By Western standards, a garden or a farm is an easily recognizable, defined space for producing crops. But for the coastal First Nations, specific plants were tended in their natural environment, making their agricultural efforts invisible to the European settlers when they arrived.
Leigh Joseph, a Masters student in ethnobotany at the University of Victoria, is researching one such plant native to the Squamish estuary that members of the Squamish Nation once harvested as a major food source - the northern rice root, also commonly known as the chocolate lily or Indian rice.
"A common misnomer was that when European settlers arrived they looked and saw a landscape that to them looked like it was being wasted," said Joseph, "but what was happening was a lot of plants in their native environment were being really intensively cultivated and weeded and fertilized, often with seaweed.
"There were traditional root gardens all through the estuaries here and up and down the coast," she said. "Elders in the 70s... had the memories of rice root harvesting; they remembered their mothers and grandmothers going to harvest at a site further up the river."
Today, rice root is listed locally as a threatened species. It has an edible root system that looks like a handful of rice grains clumped together in bulblets. A coveted sign of wealth at winter potlatches, it was an important source of carbohydrates in the traditional First Nations diet high in proteins and fibres. It could be eaten fresh but was often dried and preserved for winter use.
Joseph, whose father is a hereditary chief with the Squamish Nation, grew up in Victoria. As an undergraduate student, she spent her summers in Squamish working for the Squamish Nation Education Department (SNED), during which time she was introduced to the department's project of reintroducing traditional foods back into the Squamish Nation diet.
"We didn't have elders that were still holding the knowledge for the plant use in the estuary," said her aunt Joy Joseph-McCullough, associate director for SNED, "so that's why we collaborated with Leigh."
Motivated by the department's interest in estuary plant use, Joseph said she began to look for a plant to research that people were interested in. Rice root kept coming up.
"One of the reasons why I focussed on this plant was in the last four or five years working here, it's come to my attention that people have been talking about this plant and the majority of people who talk about it haven't necessarily seen it before," Joseph said. "For me, from a research standpoint, looking at how a plant that once was considered such a central food plant comes back into people's psyches before the physical plant is actually there, it's that idea of addressing health concerns by connecting to traditional foods."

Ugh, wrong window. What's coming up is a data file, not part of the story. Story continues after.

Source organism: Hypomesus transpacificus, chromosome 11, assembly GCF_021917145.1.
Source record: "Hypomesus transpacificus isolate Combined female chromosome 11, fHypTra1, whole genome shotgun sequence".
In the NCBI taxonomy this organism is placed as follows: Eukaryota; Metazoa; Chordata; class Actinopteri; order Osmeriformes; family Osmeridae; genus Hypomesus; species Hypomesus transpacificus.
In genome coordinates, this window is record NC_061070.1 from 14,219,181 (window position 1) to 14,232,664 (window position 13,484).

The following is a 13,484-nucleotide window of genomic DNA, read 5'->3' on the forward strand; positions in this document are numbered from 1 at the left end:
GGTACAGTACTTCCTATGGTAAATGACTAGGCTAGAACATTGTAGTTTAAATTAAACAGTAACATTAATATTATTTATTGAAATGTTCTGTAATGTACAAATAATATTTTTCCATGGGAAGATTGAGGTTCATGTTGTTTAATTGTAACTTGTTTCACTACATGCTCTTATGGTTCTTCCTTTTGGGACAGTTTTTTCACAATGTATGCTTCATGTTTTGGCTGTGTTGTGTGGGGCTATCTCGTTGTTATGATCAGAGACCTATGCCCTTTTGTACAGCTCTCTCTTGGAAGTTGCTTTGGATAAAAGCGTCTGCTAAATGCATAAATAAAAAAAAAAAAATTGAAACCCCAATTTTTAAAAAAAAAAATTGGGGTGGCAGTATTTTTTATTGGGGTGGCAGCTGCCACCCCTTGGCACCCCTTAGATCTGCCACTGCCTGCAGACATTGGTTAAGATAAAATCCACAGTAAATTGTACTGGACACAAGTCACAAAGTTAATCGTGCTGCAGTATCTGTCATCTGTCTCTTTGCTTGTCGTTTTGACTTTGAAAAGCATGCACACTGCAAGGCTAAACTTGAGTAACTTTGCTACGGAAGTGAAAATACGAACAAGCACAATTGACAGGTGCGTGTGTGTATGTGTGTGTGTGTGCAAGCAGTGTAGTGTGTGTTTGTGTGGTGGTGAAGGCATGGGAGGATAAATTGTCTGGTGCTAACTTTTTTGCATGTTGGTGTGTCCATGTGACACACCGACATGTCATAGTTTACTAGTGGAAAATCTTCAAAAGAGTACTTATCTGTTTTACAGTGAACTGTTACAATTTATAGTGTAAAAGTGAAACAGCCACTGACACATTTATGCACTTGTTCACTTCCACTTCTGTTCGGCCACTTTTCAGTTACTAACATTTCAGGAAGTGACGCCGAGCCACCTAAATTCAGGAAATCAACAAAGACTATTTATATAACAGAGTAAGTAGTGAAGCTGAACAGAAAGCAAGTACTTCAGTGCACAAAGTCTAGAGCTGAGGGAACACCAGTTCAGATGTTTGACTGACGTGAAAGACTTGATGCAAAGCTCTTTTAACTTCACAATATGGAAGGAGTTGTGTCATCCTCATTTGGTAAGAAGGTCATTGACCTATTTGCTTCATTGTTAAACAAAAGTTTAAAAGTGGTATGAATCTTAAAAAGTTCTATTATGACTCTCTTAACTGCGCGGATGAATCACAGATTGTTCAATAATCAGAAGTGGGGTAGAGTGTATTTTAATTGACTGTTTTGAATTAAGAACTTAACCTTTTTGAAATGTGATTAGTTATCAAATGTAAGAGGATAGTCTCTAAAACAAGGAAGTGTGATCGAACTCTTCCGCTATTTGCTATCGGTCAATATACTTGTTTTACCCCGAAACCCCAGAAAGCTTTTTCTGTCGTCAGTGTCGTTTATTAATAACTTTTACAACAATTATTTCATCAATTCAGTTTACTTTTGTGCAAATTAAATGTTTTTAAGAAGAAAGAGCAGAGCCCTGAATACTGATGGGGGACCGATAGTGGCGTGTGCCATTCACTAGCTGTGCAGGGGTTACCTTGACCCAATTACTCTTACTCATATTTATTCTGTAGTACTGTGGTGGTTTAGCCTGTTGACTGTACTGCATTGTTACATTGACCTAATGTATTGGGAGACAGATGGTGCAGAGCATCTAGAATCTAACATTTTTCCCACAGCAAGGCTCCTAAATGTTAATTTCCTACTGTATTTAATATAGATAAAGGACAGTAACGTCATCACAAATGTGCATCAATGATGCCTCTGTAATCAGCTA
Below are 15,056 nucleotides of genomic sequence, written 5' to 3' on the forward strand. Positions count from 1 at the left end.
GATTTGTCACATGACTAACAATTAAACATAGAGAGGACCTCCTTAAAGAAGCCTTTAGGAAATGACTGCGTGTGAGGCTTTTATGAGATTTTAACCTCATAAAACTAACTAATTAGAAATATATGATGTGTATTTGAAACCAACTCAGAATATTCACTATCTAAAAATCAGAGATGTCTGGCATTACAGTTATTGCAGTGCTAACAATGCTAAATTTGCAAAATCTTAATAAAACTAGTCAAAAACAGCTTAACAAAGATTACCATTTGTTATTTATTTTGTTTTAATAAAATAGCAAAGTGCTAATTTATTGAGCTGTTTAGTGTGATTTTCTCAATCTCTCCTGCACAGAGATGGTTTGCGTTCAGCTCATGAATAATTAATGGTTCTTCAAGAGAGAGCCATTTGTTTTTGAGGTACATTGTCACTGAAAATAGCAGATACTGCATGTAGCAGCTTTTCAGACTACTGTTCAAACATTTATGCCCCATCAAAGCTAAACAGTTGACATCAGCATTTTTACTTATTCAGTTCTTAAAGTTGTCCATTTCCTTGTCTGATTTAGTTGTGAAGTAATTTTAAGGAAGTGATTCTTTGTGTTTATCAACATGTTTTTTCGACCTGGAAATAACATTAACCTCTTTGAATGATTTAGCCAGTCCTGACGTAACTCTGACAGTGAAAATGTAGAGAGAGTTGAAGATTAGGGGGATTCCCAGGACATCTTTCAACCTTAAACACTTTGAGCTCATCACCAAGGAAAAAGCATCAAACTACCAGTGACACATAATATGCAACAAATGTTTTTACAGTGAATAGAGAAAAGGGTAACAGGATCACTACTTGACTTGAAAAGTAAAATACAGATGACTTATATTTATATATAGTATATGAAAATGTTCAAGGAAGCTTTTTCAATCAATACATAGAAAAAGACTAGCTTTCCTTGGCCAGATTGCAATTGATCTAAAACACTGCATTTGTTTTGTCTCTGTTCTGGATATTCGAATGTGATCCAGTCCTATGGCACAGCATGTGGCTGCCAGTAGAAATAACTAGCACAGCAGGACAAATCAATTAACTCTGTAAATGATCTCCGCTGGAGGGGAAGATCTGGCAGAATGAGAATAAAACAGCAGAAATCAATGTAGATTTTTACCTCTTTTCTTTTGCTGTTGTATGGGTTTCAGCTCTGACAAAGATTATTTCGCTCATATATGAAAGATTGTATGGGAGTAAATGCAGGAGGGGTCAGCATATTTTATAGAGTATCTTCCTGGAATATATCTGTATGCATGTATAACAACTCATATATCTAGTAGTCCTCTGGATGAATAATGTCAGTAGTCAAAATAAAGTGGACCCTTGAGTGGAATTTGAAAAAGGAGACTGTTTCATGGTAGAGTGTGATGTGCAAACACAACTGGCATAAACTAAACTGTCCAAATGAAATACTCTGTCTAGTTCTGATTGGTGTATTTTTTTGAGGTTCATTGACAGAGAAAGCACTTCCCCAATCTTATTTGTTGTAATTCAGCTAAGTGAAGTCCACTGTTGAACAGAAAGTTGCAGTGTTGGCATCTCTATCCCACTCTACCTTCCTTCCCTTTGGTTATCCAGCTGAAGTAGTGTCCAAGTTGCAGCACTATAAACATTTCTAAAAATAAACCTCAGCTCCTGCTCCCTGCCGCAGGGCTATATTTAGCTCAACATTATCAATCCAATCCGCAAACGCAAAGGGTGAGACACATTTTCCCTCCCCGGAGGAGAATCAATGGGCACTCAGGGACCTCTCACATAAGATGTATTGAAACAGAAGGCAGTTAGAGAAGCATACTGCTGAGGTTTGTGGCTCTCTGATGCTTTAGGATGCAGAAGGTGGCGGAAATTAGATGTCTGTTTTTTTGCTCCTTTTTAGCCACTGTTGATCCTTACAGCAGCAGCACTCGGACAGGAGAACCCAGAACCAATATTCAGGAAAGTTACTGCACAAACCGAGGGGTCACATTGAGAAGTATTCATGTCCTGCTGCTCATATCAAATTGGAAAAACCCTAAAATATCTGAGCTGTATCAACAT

Using field ecology methods, Joseph has been collecting data to determine the prime conditions of the rice root plant. The goal of her research is to establish, in collaboration with the Education Department, an experimental and educational garden on the side of the estuary owned and managed by the Squamish Nation as a learning centre. The goal is to eventually sustain a certain level of harvesting there.
"We want to make more of a difference in our diet, to return back to our traditional diet for health purposes," Joseph-McCullough said. "The Indian rice or the chocolate lily... there's an enzyme in it that our bodies as First Nation people naturally digest and we use everything up as opposed to store-bought rice. It's harder to digest for our bodies.
"There's a reason why we're having such a high rate of diabetes, because our bodies aren't used to it."
Working closely with the Squamish River Watershed Society (SRWS), Joseph's research has generated a great deal of interest from the general Squamish community - an interest she described as "meaningful."
"We're delighted to be working with Leigh Joseph and to be able to provide her assistance in her graduate research studies on the rice root lily," said SRWS executive director Edith Tobe. "We recognize the cultural significance of re-introducing historic food sources for Squamish Nation in her field of ethnobotany and making it part of the current diet for Squamish Nation and the value that the rice root lily has to the ecosystem."
Remarking on the strong cultural ties she feels to Squamish and its people, Joseph said her education and research have given her a way to "come home" to a place she considers home as much as where she grew up.
"I think the amazing thing about connecting to traditional foods is it also links you to your territory, your language, culture," she said, "and so I think it addresses people, their mental health, physical health, emotional health, often it's quite a healing thing to reclaim something from your past that you know you've been connected to through your ancestors for thousands of years.
"Knowledge of these traditional foods and medicines is, I really feel, coming back in a really good way and the community is really ready for that."